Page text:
nep-pke New Economics Papers
on Post Keynesian Economics
Issue of 2017‒06‒11
five papers chosen by
Karl Petrick
Western New England University

  1. Secular stagnation and concentration of corporate power By Joan R. Rovira
  2. Socialism Revised By John E. Roemer
  3. Advanced or postponed wage payments: Sraffa validates Marx By Marco Lonzi; Samuele Riccarelli; Ernesto Screpanti
  4. An agent based Keynesian model with credit cycles and countercyclical capital buffer By Zsuzsanna Hosszú; Bence Mérõ
  5. A Design for Market Socialism By John E. Roemer

  1. By: Joan R. Rovira (Economic Studies Office, Barcelona Chamber of Commerce (ES))
    Abstract: We identify a set of key stylised facts characterising the evolution of the seven largest advanced economies from the 1960s to 2015 and develop a small one-sector model of growth and distribution broadly consistent with these facts. The model is used to explore the relationship between falling trend growth, the re-distribution of aggregate income towards profits and the concentration of corporate power and wealth. Theory is confronted with history to illustrate how changes in social structure can affect economic behaviour and performance. We argue that finance-led corporate restructuring, involving debt-financed corporate transactions, may have played a crucial role in shaping long-term patterns of growth and distribution.
    Keywords: Stagnation, Distribution, Growth, Financialisation, Heterodox Economics
    JEL: B22 E11 E12 E44 E65 G01 O11
    Date: 2017–05
  2. By: John E. Roemer (Dept. of Political Science & Cowles Foundation, Yale University)
    Abstract: Marxists have viewed the task of socialism as the elimination of exploitation, defined in the Marxian manner in terms the excess of labor expended over of labor commanded. I argue that the concept of Marxian exploitation commits both type-one (false positives) and type-two (false negatives) errors as a diagnosis of distributive injustice: it misses instances of distributive injustice because they do not involve exploitation, and it calls some economic relations characterized by exploitation unjust when they are not. The most important reformulators of Marx’s concept of socialism, which implicitly or explicitly attempt to correct the Marxian errors, are Oscar Lange, James Meade, John Rawls, Robert Nozick, Ronald Dworkin and G.A. Cohen. I trace this development, and argue for a re-definition of socialist principles based upon it.
    Keywords: Exploitation, Socialist equality of opportunity, Market socialism
    JEL: P2
    Date: 2017–06
  3. By: Marco Lonzi; Samuele Riccarelli; Ernesto Screpanti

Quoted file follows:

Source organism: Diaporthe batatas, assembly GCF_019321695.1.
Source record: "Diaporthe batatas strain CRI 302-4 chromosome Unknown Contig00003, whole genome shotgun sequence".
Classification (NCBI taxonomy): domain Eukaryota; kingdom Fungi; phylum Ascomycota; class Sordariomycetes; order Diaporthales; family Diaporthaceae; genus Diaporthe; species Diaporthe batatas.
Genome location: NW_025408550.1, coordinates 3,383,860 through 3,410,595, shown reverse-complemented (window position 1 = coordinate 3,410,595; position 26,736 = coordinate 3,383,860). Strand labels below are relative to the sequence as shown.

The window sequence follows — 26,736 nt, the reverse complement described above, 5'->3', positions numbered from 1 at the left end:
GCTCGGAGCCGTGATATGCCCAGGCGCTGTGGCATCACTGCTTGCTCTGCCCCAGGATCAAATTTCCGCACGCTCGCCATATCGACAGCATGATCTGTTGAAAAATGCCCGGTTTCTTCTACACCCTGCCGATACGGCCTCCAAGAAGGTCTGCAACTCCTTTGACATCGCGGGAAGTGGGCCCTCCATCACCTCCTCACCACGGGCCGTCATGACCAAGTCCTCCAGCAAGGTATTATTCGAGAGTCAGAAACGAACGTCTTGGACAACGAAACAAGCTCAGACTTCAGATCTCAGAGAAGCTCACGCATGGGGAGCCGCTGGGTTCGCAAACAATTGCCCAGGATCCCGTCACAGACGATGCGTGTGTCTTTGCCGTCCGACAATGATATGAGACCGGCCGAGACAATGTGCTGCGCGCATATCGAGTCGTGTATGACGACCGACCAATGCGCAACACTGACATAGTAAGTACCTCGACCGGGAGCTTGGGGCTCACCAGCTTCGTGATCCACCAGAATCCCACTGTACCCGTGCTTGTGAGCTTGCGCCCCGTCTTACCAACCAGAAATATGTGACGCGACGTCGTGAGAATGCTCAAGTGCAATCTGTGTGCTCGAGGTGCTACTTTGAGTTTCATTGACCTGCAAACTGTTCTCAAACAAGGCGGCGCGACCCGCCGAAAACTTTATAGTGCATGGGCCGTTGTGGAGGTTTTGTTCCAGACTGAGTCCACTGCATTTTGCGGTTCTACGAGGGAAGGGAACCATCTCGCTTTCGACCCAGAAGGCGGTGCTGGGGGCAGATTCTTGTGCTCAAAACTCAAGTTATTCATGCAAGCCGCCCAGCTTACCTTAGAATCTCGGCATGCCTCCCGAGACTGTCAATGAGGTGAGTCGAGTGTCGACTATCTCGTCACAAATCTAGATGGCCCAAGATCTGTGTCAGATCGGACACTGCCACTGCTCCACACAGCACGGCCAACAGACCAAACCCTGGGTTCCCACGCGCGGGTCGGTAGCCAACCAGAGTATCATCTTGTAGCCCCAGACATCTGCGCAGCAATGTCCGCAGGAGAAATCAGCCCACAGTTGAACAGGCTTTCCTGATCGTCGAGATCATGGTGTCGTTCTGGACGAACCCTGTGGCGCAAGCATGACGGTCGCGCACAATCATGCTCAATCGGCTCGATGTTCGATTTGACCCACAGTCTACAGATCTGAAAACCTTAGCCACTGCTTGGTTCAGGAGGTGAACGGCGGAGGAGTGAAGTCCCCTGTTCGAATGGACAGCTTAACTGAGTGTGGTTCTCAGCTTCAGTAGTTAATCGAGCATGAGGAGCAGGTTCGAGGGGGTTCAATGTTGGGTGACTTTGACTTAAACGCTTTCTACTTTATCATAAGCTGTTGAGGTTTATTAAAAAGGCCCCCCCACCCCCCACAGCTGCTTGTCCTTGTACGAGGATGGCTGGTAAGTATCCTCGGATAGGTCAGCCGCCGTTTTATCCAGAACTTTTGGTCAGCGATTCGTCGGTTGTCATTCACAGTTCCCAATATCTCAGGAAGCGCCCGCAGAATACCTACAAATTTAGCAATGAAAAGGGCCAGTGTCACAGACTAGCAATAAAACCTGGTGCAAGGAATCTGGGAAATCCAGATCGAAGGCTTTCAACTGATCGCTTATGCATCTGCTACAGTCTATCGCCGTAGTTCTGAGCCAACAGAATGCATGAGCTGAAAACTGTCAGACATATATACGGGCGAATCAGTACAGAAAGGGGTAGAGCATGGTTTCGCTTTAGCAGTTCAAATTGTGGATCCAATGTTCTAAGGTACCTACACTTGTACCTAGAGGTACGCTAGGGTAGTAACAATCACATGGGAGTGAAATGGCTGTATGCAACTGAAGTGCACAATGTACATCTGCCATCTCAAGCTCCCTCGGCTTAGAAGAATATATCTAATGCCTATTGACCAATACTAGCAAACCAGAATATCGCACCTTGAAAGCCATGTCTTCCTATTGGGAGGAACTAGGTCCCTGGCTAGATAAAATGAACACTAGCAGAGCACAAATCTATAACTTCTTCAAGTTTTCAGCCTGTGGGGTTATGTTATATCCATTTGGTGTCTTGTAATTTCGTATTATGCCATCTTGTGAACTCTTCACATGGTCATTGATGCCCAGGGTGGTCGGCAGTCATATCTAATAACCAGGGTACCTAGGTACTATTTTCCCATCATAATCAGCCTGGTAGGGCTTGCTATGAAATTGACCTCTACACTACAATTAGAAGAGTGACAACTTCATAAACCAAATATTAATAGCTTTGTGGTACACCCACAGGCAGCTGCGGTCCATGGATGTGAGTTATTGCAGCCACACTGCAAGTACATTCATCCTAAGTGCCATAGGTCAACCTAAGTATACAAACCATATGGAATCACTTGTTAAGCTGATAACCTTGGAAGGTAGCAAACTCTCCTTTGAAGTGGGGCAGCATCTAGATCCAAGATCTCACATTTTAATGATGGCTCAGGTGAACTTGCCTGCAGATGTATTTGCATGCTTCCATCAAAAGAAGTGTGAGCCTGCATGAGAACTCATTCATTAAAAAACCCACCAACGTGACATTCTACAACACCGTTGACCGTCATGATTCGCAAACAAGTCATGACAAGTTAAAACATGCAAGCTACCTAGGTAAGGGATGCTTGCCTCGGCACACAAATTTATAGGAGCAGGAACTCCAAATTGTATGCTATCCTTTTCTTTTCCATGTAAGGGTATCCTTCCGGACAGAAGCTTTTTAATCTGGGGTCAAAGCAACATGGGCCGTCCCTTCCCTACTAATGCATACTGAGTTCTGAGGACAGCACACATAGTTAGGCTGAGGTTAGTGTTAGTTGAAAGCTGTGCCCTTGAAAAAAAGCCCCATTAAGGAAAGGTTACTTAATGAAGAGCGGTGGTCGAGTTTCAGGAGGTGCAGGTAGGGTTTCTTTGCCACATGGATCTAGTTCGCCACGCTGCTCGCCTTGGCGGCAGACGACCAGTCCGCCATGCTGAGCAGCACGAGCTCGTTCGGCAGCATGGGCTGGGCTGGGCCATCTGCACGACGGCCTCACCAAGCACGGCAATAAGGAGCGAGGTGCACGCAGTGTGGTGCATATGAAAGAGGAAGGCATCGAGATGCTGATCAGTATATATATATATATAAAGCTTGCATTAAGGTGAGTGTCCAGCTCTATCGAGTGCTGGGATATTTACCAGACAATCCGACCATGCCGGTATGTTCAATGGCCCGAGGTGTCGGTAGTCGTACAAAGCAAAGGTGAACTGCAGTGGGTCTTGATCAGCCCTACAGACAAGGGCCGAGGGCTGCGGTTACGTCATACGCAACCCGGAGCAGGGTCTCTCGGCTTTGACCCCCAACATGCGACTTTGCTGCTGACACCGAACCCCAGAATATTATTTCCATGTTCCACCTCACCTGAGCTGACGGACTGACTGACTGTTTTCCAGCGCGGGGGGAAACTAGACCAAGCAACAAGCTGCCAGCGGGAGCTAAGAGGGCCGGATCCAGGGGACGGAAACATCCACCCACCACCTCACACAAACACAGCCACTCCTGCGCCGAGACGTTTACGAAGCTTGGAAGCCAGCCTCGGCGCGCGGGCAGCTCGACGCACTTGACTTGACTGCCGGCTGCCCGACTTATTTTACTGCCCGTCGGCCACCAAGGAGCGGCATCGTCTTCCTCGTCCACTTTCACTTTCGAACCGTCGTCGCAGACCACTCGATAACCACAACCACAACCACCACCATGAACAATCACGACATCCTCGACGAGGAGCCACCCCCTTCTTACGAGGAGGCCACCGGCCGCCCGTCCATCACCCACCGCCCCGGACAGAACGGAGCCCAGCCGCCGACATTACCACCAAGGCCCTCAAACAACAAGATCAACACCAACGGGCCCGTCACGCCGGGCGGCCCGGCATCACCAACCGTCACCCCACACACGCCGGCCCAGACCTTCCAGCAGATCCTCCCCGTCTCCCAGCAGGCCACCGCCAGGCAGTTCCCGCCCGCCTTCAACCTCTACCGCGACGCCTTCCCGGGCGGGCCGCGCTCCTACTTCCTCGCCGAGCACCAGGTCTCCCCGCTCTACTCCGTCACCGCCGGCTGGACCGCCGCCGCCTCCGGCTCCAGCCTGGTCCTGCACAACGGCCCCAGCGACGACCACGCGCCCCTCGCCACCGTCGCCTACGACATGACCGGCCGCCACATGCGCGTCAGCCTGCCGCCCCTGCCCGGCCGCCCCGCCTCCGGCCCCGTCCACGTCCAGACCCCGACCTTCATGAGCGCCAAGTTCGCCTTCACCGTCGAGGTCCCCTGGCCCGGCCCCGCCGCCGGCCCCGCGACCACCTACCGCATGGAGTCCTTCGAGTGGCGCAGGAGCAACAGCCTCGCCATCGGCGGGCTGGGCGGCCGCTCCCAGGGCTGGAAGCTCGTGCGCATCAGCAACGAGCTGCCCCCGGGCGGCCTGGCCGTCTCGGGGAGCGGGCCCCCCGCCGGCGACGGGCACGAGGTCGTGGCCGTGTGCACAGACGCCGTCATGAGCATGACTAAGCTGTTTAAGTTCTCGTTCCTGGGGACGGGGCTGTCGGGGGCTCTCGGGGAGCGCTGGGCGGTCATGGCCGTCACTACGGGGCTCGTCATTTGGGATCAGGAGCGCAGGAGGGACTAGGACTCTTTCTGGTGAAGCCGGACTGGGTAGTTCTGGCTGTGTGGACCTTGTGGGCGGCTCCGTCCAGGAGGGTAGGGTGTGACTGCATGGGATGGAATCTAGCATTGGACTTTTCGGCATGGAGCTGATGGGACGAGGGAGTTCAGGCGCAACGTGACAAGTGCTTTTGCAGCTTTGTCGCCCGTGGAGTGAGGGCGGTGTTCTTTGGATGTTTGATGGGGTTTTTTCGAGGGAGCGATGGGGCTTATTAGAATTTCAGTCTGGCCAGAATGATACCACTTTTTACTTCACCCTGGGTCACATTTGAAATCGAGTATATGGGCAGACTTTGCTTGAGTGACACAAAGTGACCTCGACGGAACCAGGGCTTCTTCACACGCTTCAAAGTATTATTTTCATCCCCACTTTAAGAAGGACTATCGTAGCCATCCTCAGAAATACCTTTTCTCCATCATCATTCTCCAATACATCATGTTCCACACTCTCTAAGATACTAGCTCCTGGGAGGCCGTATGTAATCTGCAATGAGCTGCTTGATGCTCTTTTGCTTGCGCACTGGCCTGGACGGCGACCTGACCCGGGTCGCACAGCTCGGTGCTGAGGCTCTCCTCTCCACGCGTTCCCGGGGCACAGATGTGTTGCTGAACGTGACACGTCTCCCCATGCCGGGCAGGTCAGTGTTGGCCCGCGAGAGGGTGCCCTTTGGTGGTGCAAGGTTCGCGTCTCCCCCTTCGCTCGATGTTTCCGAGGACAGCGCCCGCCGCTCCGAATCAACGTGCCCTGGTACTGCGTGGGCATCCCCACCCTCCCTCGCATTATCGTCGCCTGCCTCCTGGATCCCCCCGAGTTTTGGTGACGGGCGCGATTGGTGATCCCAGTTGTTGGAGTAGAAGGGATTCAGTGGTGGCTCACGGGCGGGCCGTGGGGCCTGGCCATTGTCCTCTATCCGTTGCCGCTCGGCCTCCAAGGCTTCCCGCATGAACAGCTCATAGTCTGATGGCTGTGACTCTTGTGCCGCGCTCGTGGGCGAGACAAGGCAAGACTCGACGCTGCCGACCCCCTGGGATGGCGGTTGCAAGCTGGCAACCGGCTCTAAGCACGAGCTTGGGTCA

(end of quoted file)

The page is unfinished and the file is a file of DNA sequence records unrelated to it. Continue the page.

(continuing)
Abstract: In his theoretical model of production prices Marx follows the classical economists in treating wages as being paid in advance. Sraffa, instead, tends to treat them as being paid post factum. However, when Marx tackles the problem under less abstract scrutiny, he abandons the classical approach and declares that, as a matter of fact, wages are postponed. We prove that, if the period of postponed wage payment differs from the length of the production process, the correct prices are better approximated by an equation with the full post-payment of wages than by one with full pre-payment. Under perfect competition and postponed wage payments, Sraffa’s approach to price determination is the correct one, and validates Marx’s non-classical vision, whatever the period of wage payment.
    Keywords: Value theory, Marx, Sraffa
    JEL: B31 B51
    Date: 2017–06
  4. By: Zsuzsanna Hosszú (Magyar Nemzeti Bank (Central Bank of Hungary)); Bence Mérõ (Magyar Nemzeti Bank (Central Bank of Hungary))
    Abstract: In this paper, we have developed an agent-based Keynesian macro model that features a detailed representation of a banking system, besides households and firms, and in which fiscal, monetary and macroprudential policy regulators also operate. The banking system generates longer credit cycles on the time series compared to the business cycle, and also fosters growth through lending, but deepens the recession during crises by decreasing credit supply. Macroprudential authority uses countercyclical capital buffer requirements to decrease the procyclicality of the banking system. According to our results, this policy instrument is effective in enhancing financial stability, while in recessions, the decrease in GDP is less with countercyclical capital buffer requirements than without any macroprudential rule. However, there is a trade-off between financial stability and economic growth.
    Keywords: agent based model, credit cycle, business cycle, countercyclical capital buffer
    JEL: E12 E32 E44 G18 G21
    Date: 2017
  5. By: John E. Roemer (Dept. of Political Science & Cowles Foundation, Yale University)
    Abstract: Socialism is conceptualized as a society in which individuals cooperate, distinguished from capitalism, characterized as involving ubiquitous economic competition. Here, I embed a formal model of cooperation in an Arrow-Debreu model, using the Kantian optimization protocol, and define a Walras-Kant equilibrium, in which firms maximize profits, consumers choose demands for commodities in the usual utilitymaximizing fashion, and the state rents capital to firms. The labor-supply decision of workers, however, is arrived at using the cooperative protocol. Incomes are redistributed through a flat income tax. Walras-Kant equilibria, with any desired degree of income equality exist, are decentralizable, and are Pareto efficient.
    Keywords: Market socialism, General equilibrium, First welfare theorem, Cooperation, Kantian optimization
    JEL: D50 D59 D6 P2
    Date: 2017–06

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